The ASEAN member nations, including Cambodia, have agreed to strengthen operations to curb drug trafficking across the region.

The commitment was made during the eighth meeting of the ASEAN Working Group on Drug Matters in Ports, held virtually on December 13. The meeting was organised by the Lao National Commission for Drug Control and Supervision (LCDC), which hold the rotating chair.

The attendees reviewed current reports on the results of monitoring operations into the present situation in each of the 10 member states, and then agreed to enhance their anti-drug cooperation.

Khorn Darasambath, director of the National Authority for Combating Drugs’ (NACD) Law Enforcement Department, headed a delegation of Cambodian specialists at the meeting, which was attended by all 10 ASEAN members as well as officials from the ASEAN secretariat.

“The meeting aimed to examine the drug situation and trends in ASEAN countries, challenges in the fight against drugs and case studies of maritime drug offences, as well as plan for future cooperation,” said a December 13 press release from the secretariat.

The meeting also made a current list of the liaison officials of the working group.

Yang Peou, secretary-general of the Royal Academy of Cambodia, said the problem of cross-border drugs in ASEAN countries is a large one, and is noticeable in Cambodia, where drugs are now spreading to remote areas.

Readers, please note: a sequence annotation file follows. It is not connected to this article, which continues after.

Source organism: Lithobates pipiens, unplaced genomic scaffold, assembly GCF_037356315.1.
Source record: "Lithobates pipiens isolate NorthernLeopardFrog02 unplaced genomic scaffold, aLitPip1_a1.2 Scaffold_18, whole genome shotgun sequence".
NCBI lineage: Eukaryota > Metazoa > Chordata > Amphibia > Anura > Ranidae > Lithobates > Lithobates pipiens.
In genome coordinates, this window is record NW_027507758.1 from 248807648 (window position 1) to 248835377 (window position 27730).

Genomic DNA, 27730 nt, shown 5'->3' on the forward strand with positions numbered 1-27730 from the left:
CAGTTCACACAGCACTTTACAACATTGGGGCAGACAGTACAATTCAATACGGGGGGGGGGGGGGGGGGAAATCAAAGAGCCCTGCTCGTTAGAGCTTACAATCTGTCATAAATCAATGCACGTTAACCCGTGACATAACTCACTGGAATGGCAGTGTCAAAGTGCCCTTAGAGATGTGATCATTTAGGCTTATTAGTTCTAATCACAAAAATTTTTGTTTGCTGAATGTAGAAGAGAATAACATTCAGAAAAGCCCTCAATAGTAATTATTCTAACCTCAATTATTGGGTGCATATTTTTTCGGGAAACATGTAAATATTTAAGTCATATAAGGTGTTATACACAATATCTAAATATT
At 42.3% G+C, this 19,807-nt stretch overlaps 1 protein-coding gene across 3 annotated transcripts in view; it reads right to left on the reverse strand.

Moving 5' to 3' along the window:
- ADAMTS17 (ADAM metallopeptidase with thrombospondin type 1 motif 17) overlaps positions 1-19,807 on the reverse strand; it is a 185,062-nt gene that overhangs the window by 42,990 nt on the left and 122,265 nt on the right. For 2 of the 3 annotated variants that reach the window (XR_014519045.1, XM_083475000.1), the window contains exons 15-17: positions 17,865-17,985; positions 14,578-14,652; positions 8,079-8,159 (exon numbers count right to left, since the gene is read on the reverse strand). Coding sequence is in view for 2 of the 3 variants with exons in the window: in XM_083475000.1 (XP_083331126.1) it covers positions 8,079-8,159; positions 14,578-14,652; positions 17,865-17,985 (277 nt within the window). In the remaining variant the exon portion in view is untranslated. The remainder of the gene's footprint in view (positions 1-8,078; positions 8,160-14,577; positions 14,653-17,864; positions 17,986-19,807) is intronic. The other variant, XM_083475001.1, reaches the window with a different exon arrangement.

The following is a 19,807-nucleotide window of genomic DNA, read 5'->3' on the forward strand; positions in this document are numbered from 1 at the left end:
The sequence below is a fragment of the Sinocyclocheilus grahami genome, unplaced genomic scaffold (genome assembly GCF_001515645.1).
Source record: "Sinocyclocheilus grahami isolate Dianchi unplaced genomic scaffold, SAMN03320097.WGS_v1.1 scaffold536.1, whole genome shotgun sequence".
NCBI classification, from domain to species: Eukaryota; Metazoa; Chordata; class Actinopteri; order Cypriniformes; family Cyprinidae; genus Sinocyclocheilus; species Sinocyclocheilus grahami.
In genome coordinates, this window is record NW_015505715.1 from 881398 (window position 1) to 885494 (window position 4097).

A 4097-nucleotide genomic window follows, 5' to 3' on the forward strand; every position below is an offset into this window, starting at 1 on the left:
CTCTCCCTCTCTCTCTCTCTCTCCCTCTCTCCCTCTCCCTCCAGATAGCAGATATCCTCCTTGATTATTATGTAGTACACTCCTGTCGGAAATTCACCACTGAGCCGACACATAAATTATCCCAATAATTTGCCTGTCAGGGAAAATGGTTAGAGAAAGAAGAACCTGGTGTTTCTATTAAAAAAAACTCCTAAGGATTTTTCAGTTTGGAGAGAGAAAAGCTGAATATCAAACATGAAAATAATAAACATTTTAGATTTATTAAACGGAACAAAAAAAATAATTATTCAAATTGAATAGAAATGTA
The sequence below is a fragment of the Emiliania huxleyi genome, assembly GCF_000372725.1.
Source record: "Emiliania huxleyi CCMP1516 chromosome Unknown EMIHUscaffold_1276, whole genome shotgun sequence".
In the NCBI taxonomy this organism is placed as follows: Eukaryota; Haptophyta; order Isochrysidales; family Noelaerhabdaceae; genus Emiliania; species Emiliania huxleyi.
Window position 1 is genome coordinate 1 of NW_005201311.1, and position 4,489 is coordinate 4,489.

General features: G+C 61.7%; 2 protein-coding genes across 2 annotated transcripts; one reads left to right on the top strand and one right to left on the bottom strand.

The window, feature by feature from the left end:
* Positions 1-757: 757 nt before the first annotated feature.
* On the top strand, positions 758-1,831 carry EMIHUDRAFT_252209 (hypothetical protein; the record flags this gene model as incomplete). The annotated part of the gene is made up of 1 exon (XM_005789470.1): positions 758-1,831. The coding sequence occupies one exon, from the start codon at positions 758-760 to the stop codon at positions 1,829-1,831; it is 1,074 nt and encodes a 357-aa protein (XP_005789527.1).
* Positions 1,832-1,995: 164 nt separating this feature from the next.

He warned that drugs not only affect people’s health, but the economy and society, and not just in their own country but in the region.

He suggested that the bloc’s members take concrete measures to address the issue of drugs, and ensure that real action is taken, rather than just holding meetings and sharing political messages.

Peou believes the members should look for practical scenarios that could prevent inter-ASEAN smuggling from taking place.

“The spread of drugs is almost as dangerous as the spread of Covid-19, as once they are absorbed by a human body, they cannot be removed. People can lose their intelligence, physical strength, and even develop chronic diseases. I urge the ASEAN member countries to put practical measures in place, rather than just holding meetings and creating nice political messages,” he said.

Last week, Neth Savoeun, deputy prime minister and NACD president, reminded all NACD officials of the importance of training sub-national authorities, while also conducting carried outreach education programmes and law enforcement actions to combat drugs.

He compared combating drug crime in Cambodia to a battlefield, and placed a high priority on educating the public as widely as possible. He believes this is one of the most efficient ways of fighting the threat, in line with the government’s policy.

He explained that educating people so they understand the effects and dangers of drugs, as well as the tricks employed by criminals, is the most important work. Some reforms need to be conducted so the people’s attention is captured by the education campaigns, particularly among the vulnerable youth.

“The first priority is to promote education. We must work together to make our people understand. The NACD general secretariat must study our plans and content, and develop new methods and materials that will be popular and easy to follow,” he said.